Yes, we have started upgrading our classroom. Everything being taught is also going onto the cloud. While face-to-face teaching remains important, it will turn from simply writing on the board and transmitting information to a much more interactive process.

Even with the faculty we have realised that productivity has gone up massively during the lockdown.

What are your views on global rankings? Seven IITs (including IIT Madras) continue to boycott the Times Higher Education (THE) World University Rankings…

Rankings, global or domestic, are important, but these shouldn’t be the end-goal. Taking the analogy of a classroom of 50 students, there will be toppers and those that don’t rank high. It doesn’t mean that the topper will do something unusual in life and that the 50th ranked student won’t.

As far as global rankings are concerned, these don’t really help an Indian student select an Indian college.

Does this imply that the NIRF is more important (for Indian institutes and students) than global rankings?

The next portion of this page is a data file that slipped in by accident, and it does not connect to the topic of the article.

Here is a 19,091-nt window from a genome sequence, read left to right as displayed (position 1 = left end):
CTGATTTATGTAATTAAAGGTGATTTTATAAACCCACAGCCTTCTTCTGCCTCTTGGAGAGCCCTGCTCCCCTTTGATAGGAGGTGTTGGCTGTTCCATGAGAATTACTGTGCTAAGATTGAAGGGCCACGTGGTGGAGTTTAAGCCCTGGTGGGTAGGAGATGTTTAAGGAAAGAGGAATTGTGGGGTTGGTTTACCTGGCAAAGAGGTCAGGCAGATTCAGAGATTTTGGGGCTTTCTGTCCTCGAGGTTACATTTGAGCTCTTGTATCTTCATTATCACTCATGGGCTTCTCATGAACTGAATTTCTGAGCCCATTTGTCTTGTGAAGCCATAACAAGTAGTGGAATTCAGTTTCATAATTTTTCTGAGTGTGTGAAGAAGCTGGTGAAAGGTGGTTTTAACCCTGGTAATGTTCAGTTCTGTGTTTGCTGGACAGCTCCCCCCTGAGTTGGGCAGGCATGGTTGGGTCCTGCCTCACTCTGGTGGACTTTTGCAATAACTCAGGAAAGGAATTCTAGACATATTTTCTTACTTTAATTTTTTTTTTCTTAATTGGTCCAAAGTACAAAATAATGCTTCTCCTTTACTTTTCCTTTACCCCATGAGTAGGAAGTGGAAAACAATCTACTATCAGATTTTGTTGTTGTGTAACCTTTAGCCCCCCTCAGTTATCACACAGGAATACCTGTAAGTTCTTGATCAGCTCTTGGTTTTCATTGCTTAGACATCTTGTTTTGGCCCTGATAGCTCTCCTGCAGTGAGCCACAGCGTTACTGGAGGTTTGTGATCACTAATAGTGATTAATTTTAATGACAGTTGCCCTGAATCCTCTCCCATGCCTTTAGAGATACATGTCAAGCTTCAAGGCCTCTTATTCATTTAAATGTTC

Among other things, the NIRF has put hitherto unknown colleges in the student’s consideration set. For example, a college from Trichy getting ranked high on the NIRF will get into the consideration set of a student from north India as well.

Have any job offers been cancelled for IIT Madras students due to the pandemic?

IIT students are perceived, and rightly so, as being the cream of the crop; I don’t think a lot of our students lost job offers specifically due to the pandemic. Last year, job offers of 28-odd students were taken back, and but we were able to place many of them by running a second round of placements; this year, 14-15 students had the job offers taken away, but I am sure they’ll get placed.

Why even the best of Indian institutes are not able to attract as many global students as colleges in, let’s say, UK or Australia do?

We must understand that when students go to those countries for higher studies, they also want to work there. Unless India becomes an employment destination for foreigners in a big way, I don’t think we will get as many foreign students.